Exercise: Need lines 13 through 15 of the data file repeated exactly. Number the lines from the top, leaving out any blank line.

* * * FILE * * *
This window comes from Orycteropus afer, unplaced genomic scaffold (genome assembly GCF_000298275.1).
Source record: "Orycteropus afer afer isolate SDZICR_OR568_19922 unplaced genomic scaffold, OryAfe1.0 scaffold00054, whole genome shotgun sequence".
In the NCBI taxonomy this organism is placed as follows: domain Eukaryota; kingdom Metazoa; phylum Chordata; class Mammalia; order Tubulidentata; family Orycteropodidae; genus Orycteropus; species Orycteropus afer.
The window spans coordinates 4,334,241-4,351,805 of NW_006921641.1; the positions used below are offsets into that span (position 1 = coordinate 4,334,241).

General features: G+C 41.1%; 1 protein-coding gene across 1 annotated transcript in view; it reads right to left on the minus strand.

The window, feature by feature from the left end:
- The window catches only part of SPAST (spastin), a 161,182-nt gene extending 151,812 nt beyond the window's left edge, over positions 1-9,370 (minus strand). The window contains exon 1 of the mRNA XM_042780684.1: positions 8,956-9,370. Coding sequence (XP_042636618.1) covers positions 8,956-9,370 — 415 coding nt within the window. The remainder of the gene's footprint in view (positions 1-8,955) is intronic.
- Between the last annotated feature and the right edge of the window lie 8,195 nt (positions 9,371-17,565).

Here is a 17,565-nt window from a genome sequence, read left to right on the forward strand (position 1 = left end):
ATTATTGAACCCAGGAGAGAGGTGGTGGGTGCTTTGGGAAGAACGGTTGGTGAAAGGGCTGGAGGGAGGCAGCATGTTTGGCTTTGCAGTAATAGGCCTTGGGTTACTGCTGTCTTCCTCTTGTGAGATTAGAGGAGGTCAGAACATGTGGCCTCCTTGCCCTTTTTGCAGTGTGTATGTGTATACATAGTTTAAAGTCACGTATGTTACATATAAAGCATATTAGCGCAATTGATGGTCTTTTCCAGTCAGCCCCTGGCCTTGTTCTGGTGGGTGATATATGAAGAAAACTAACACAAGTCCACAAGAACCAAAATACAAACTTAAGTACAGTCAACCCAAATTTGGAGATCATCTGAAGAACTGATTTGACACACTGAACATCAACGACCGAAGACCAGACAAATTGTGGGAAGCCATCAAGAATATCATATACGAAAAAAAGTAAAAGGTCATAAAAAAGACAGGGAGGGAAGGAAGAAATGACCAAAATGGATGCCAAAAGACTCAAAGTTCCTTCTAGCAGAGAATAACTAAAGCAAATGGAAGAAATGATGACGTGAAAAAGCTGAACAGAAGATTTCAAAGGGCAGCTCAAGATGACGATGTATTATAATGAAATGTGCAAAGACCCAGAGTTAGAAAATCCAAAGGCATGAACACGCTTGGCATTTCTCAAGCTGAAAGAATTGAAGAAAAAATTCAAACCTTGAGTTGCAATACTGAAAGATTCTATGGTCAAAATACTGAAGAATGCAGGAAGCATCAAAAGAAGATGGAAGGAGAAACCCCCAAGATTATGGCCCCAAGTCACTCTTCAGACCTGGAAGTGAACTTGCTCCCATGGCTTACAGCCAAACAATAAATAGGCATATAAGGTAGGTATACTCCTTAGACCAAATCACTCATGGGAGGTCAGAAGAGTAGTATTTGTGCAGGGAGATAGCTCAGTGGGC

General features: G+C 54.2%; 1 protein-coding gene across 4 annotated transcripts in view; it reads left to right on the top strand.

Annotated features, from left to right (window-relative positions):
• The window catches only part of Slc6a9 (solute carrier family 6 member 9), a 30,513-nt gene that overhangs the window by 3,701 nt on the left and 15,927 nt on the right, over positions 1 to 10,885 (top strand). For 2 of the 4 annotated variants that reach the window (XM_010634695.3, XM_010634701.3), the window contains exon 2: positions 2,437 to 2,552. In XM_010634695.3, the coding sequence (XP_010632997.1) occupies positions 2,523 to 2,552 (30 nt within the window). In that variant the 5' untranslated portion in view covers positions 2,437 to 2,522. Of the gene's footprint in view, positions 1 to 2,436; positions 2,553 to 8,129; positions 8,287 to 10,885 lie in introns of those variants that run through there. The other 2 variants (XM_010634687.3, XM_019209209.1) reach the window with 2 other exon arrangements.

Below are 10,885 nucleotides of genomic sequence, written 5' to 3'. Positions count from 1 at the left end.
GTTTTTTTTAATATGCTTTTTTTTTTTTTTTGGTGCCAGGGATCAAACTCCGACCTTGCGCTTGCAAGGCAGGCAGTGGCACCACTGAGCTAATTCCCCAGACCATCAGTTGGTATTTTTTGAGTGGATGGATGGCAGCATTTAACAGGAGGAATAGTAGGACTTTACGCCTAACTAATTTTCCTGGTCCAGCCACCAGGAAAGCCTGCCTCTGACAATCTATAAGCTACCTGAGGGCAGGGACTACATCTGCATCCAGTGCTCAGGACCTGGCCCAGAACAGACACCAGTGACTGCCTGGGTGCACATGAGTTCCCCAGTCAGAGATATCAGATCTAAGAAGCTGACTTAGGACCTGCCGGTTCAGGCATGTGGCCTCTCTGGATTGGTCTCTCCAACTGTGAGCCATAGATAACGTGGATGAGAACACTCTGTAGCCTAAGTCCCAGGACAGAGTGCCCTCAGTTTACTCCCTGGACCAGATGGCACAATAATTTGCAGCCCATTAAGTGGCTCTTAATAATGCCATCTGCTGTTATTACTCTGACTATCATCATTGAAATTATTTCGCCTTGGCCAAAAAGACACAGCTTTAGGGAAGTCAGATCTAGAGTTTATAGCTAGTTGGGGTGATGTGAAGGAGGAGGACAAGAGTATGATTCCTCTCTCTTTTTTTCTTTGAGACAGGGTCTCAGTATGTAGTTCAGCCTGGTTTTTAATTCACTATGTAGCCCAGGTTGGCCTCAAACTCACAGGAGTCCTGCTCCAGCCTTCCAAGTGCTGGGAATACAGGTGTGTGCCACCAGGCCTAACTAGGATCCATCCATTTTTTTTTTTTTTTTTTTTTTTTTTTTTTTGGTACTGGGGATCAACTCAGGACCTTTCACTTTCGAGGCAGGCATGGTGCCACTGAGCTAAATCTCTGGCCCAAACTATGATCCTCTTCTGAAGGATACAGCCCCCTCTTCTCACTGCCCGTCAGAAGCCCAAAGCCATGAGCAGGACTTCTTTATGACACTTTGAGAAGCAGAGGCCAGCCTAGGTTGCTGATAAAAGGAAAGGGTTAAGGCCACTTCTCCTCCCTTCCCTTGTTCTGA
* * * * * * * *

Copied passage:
• The window catches only part of Slc6a9 (solute carrier family 6 member 9), a 30,513-nt gene that overhangs the window by 3,701 nt on the left and 15,927 nt on the right, over positions 1 to 10,885 (top strand). For 2 of the 4 annotated variants that reach the window (XM_010634695.3, XM_010634701.3), the window contains exon 2: positions 2,437 to 2,552. In XM_010634695.3, the coding sequence (XP_010632997.1) occupies positions 2,523 to 2,552 (30 nt within the window). In that variant the 5' untranslated portion in view covers positions 2,437 to 2,522. Of the gene's footprint in view, positions 1 to 2,436; positions 2,553 to 8,129; positions 8,287 to 10,885 lie in introns of those variants that run through there. The other 2 variants (XM_010634687.3, XM_019209209.1) reach the window with 2 other exon arrangements.

Below are 10,885 nucleotides of genomic sequence, written 5' to 3'. Positions count from 1 at the left end.
GTTTTTTTTAATATGCTTTTTTTTTTTTTTTGGTGCCAGGGATCAAACTCCGACCTTGCGCTTGCAAGGCAGGCAGTGGCACCACTGAGCTAATTCCCCAGACCATCAGTTGGTATTTTTTGAGTGGATGGATGGCAGCATTTAACAGGAGGAATAGTAGGACTTTACGCCTAACTAATTTTCCTGGTCCAGCCACCAGGAAAGCCTGCCTCTGACAATCTATAAGCTACCTGAGGGCAGGGACTACATCTGCATCCAGTGCTCAGGACCTGGCCCAGAACAGACACCAGTGACTGCCTGGGTGCACATGAGTTCCCCAGTCAGAGATATCAGATCTAAGAAGCTGACTTAGGACCTGCCGGTTCAGGCATGTGGCCTCTCTGGATTGGTCTCTCCAACTGTGAGCCATAGATAACGTGGATGAGAACACTCTGTAGCCTAAGTCCCAGGACAGAGTGCCCTCAGTTTACTCCCTGGACCAGATGGCACAATAATTTGCAGCCCATTAAGTGGCTCTTAATAATGCCATCTGCTGTTATTACTCTGACTATCATCATTGAAATTATTTCGCCTTGGCCAAAAAGACACAGCTTTAGGGAAGTCAGATCTAGAGTTTATAGCTAGTTGGGGTGATGTGAAGGAGGAGGACAAGAGTATGATTCCTCTCTCTTTTTTTCTTTGAGACAGGGTCTCAGTATGTAGTTCAGCCTGGTTTTTAATTCACTATGTAGCCCAGGTTGGCCTCAAACTCACAGGAGTCCTGCTCCAGCCTTCCAAGTGCTGGGAATACAGGTGTGTGCCACCAGGCCTAACTAGGATCCATCCATTTTTTTTTTTTTTTTTTTTTTTTTTTTTTTGGTACTGGGGATCAACTCAGGACCTTTCACTTTCGAGGCAGGCATGGTGCCACTGAGCTAAATCTCTGGCCCAAACTATGATCCTCTTCTGAAGGATACAGCCCCCTCTTCTCACTGCCCGTCAGAAGCCCAAAGCCATGAGCAGGACTTCTTTATGACACTTTGAGAAGCAGAGGCCAGCCTAGGTTGCTGATAAAAGGAAAGGGTTAAGGCCACTTCTCCTCCCTTCCCTTGTTCTGA